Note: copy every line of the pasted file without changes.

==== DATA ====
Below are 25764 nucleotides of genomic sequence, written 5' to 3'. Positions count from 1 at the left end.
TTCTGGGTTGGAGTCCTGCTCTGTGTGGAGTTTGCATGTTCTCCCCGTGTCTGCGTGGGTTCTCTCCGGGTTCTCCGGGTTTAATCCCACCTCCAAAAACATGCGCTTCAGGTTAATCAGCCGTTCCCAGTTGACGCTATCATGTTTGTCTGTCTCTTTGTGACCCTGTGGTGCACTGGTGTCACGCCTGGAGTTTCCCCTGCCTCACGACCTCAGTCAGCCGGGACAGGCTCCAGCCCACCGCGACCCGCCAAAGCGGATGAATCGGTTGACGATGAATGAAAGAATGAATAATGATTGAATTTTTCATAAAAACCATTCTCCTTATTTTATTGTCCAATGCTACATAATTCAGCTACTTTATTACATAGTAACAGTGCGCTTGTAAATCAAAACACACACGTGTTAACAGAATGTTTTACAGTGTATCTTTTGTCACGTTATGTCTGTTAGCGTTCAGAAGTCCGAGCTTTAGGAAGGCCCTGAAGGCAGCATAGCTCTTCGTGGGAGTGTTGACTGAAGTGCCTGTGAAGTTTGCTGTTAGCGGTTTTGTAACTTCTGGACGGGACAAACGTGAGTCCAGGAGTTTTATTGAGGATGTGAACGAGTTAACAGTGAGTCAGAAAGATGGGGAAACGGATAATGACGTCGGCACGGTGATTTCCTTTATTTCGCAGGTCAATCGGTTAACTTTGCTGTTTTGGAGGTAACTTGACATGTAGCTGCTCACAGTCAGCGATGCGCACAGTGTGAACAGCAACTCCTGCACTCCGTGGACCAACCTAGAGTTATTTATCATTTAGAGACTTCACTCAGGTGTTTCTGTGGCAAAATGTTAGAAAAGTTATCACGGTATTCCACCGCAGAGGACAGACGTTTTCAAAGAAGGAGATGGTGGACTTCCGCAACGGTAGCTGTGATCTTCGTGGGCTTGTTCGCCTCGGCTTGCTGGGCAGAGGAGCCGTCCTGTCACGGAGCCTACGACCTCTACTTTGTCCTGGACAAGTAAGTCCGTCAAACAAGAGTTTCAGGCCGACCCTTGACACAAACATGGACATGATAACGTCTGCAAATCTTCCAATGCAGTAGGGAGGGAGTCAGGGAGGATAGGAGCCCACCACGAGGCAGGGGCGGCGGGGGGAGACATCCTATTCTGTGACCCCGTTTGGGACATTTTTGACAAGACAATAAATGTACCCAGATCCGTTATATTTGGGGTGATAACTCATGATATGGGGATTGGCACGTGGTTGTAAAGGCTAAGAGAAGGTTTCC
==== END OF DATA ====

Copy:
Below are 25764 nucleotides of genomic sequence, written 5' to 3'. Positions count from 1 at the left end.
TTCTGGGTTGGAGTCCTGCTCTGTGTGGAGTTTGCATGTTCTCCCCGTGTCTGCGTGGGTTCTCTCCGGGTTCTCCGGGTTTAATCCCACCTCCAAAAACATGCGCTTCAGGTTAATCAGCCGTTCCCAGTTGACGCTATCATGTTTGTCTGTCTCTTTGTGACCCTGTGGTGCACTGGTGTCACGCCTGGAGTTTCCCCTGCCTCACGACCTCAGTCAGCCGGGACAGGCTCCAGCCCACCGCGACCCGCCAAAGCGGATGAATCGGTTGACGATGAATGAAAGAATGAATAATGATTGAATTTTTCATAAAAACCATTCTCCTTATTTTATTGTCCAATGCTACATAATTCAGCTACTTTATTACATAGTAACAGTGCGCTTGTAAATCAAAACACACACGTGTTAACAGAATGTTTTACAGTGTATCTTTTGTCACGTTATGTCTGTTAGCGTTCAGAAGTCCGAGCTTTAGGAAGGCCCTGAAGGCAGCATAGCTCTTCGTGGGAGTGTTGACTGAAGTGCCTGTGAAGTTTGCTGTTAGCGGTTTTGTAACTTCTGGACGGGACAAACGTGAGTCCAGGAGTTTTATTGAGGATGTGAACGAGTTAACAGTGAGTCAGAAAGATGGGGAAACGGATAATGACGTCGGCACGGTGATTTCCTTTATTTCGCAGGTCAATCGGTTAACTTTGCTGTTTTGGAGGTAACTTGACATGTAGCTGCTCACAGTCAGCGATGCGCACAGTGTGAACAGCAACTCCTGCACTCCGTGGACCAACCTAGAGTTATTTATCATTTAGAGACTTCACTCAGGTGTTTCTGTGGCAAAATGTTAGAAAAGTTATCACGGTATTCCACCGCAGAGGACAGACGTTTTCAAAGAAGGAGATGGTGGACTTCCGCAACGGTAGCTGTGATCTTCGTGGGCTTGTTCGCCTCGGCTTGCTGGGCAGAGGAGCCGTCCTGTCACGGAGCCTACGACCTCTACTTTGTCCTGGACAAGTAAGTCCGTCAAACAAGAGTTTCAGGCCGACCCTTGACACAAACATGGACATGATAACGTCTGCAAATCTTCCAATGCAGTAGGGAGGGAGTCAGGGAGGATAGGAGCCCACCACGAGGCAGGGGCGGCGGGGGGAGACATCCTATTCTGTGACCCCGTTTGGGACATTTTTGACAAGACAATAAATGTACCCAGATCCGTTATATTTGGGGTGATAACTCATGATATGGGGATTGGCACGTGGTTGTAAAGGCTAAGAGAAGGTTTCC